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I've noticed that in French tennis commentary, they refer to a player's forehand as a 'coup droit' and their backhand as a 'coup gauche'. However, isn't this assuming that the player is right-handed? If they were left handed, these terms would be reversed.

If a player is left-handed, is a forehand still a 'coup droit' or does it become a 'coup gauche'?

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It’s not coup gauche, it’s revers! –  F'x Aug 19 '11 at 8:57
    
Jamais entendu "coup gauche" non plus. –  zejam Aug 19 '11 at 18:01

3 Answers 3

up vote 6 down vote accepted

"coup droit" is supposed to be used for right-handed players and "coup gauche" is the equivalent for left-handed players (see http://www.free-tennis.eu/-Coup-droit-.html for example).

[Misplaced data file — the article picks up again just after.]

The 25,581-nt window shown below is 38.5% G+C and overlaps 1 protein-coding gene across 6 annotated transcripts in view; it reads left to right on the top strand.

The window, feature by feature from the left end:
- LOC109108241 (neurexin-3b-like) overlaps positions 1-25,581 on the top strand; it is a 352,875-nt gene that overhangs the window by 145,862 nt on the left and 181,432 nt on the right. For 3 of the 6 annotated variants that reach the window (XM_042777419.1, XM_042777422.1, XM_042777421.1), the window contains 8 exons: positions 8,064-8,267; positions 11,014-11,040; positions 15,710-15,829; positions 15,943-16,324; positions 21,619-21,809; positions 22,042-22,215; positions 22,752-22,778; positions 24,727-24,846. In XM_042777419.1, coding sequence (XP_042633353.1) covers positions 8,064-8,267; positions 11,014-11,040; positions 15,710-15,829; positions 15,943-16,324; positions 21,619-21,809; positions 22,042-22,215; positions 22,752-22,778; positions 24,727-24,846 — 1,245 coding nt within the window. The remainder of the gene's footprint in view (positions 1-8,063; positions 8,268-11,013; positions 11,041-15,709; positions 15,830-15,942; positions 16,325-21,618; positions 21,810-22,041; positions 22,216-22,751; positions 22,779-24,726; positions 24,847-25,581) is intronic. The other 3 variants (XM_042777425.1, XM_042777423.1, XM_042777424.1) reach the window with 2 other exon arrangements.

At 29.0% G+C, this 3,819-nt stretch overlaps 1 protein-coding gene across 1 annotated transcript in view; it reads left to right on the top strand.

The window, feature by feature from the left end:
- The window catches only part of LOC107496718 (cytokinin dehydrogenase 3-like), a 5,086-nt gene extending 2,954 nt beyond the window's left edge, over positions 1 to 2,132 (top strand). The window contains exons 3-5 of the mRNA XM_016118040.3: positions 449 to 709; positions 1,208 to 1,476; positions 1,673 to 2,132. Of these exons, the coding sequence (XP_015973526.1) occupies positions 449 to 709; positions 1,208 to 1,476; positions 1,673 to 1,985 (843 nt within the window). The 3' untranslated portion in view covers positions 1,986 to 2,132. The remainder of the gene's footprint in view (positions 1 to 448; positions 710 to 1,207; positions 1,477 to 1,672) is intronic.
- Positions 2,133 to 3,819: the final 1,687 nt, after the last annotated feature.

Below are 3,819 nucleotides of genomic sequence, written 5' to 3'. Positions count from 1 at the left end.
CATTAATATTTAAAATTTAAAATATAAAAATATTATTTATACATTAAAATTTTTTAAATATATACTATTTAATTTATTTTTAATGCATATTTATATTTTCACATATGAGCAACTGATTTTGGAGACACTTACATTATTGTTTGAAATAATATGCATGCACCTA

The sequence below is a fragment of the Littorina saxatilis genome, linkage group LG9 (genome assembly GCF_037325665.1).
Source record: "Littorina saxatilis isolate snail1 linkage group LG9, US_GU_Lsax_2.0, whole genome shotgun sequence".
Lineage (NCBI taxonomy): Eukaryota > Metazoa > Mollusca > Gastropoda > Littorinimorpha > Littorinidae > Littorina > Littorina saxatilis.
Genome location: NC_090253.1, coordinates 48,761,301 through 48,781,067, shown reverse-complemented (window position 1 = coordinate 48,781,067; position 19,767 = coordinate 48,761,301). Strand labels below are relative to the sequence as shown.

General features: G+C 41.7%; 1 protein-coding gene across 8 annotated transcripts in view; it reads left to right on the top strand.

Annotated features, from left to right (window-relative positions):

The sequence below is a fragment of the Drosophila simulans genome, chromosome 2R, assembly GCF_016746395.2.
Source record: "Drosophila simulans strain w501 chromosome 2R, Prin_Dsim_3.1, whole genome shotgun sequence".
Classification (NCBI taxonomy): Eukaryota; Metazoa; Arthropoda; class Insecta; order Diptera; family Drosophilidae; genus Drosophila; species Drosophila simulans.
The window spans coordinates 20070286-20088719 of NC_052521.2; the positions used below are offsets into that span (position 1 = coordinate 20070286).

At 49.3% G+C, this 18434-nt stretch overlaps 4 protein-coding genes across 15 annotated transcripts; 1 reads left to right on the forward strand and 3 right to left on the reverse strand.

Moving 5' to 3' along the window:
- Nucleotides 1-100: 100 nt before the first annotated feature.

Usually, a player only uses one hand, and either "coup droit" or "revers".

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Yeah, but plenty of left-handed players have one-handed forehands these days, and yet the term 'coup gauche' isn't used? –  Jez Aug 19 '11 at 8:59

If a player is left-handed, it is still a coup droit. I've never heard coup gauche, the usual technical word would be revers.

Source : WP:FR

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Les termes employés au tennis sont généralement « coup droit » et « revers ».

Un coup droit est un coup naturel quand la balle arrive à droite pour un droitier, ou à gauche pour un gaucher. Un revers est un coup qui est souvent plus difficile à maîtriser.

Généralement un revers est un coup donné avec le dos de la main, ou avec une arme ou un instrument quelconque, de la gauche vers la droite dans le cas d’un droitier, de droite à gauche dans celui d’un gaucher.

(La raquette de tennis fait partie de ces instruments quelconques.)

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